Sam Schulte, Committee on Conceptual and Historical Studies of Science, University of Chicago

“To be (a baboon), or not to be (a bat); On Time and Subjectivity in Baboon Mothers and Infants”







What kinds of valid inferences can be made about animal life? Baboon Mothers and Infants, as a foundational work for behavioral ecology and deploying methodology from Jeanne Altmann’s 1974 paper on observational study, establishes the validity of focal sampling as a data collection method for the naturalistic study of animal behavior. Using the issue of time in Thomas Nagel’s “What is it like to be a bat?” as a means to explore the ontological and epistemological stakes of her work, I argue that Altmann productively manipulates analytic time in order to form a well-supported notion of what it is like ‘to be’ a mother-infant dyad, and in so doing, makes objective claims about the subjective experience of the dyad.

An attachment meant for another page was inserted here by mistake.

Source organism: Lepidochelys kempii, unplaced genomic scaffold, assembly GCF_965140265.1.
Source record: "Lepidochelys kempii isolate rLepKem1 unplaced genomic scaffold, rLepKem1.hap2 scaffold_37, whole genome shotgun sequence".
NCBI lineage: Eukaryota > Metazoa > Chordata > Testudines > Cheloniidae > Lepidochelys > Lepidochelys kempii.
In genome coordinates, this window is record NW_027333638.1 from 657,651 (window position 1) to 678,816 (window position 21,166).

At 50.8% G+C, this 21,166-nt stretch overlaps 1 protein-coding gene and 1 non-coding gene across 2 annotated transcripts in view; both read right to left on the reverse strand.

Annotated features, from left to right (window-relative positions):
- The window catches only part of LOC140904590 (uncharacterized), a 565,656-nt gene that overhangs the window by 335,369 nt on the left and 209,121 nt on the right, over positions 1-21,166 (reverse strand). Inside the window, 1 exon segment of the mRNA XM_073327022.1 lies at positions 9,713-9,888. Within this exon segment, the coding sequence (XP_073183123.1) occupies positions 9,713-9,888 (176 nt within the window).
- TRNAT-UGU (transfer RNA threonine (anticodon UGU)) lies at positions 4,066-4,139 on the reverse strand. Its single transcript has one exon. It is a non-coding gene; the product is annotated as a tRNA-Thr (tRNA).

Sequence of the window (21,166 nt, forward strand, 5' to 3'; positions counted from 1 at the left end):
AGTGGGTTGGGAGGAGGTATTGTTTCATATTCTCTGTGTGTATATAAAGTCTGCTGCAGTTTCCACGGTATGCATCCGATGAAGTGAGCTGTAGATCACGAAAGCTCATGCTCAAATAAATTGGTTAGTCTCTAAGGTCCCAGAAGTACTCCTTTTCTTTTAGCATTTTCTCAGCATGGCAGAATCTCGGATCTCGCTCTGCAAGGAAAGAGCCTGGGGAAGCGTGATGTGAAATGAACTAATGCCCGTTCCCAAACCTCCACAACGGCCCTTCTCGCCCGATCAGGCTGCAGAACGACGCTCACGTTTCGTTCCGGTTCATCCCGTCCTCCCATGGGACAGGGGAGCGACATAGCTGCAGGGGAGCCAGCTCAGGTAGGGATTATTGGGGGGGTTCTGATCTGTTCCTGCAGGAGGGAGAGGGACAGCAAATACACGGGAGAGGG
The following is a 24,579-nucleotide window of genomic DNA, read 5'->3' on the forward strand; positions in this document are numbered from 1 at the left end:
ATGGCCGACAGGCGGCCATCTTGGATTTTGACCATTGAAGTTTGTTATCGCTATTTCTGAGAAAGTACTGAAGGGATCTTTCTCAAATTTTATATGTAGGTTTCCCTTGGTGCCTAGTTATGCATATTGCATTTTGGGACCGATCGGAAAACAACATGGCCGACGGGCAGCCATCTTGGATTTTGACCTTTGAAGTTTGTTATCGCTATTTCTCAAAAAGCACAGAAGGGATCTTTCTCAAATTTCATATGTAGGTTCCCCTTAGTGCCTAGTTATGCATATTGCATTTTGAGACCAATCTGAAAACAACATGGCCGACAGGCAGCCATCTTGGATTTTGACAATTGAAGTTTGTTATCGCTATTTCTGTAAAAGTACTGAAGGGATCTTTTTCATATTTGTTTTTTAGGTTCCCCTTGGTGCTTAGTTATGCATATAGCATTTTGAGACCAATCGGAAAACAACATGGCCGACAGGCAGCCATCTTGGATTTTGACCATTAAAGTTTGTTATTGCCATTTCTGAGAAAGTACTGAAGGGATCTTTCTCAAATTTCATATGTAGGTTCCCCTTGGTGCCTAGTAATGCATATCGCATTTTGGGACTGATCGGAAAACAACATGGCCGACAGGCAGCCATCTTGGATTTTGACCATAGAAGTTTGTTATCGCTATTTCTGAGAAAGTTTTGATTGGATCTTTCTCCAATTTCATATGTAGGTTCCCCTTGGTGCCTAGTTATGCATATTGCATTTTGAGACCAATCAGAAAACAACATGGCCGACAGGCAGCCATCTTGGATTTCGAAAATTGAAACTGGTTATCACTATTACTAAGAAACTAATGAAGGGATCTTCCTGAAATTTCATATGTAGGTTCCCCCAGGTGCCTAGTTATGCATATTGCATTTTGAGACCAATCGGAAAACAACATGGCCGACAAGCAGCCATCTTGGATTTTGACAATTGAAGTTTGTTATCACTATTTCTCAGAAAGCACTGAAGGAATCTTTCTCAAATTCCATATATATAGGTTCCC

Please email Katharine Mershon ( for a copy of the paper.

Light refreshments will be served.

This event is free and open to the public. Persons with disabilities who may need assistance to attend should contact Katharine Mershon (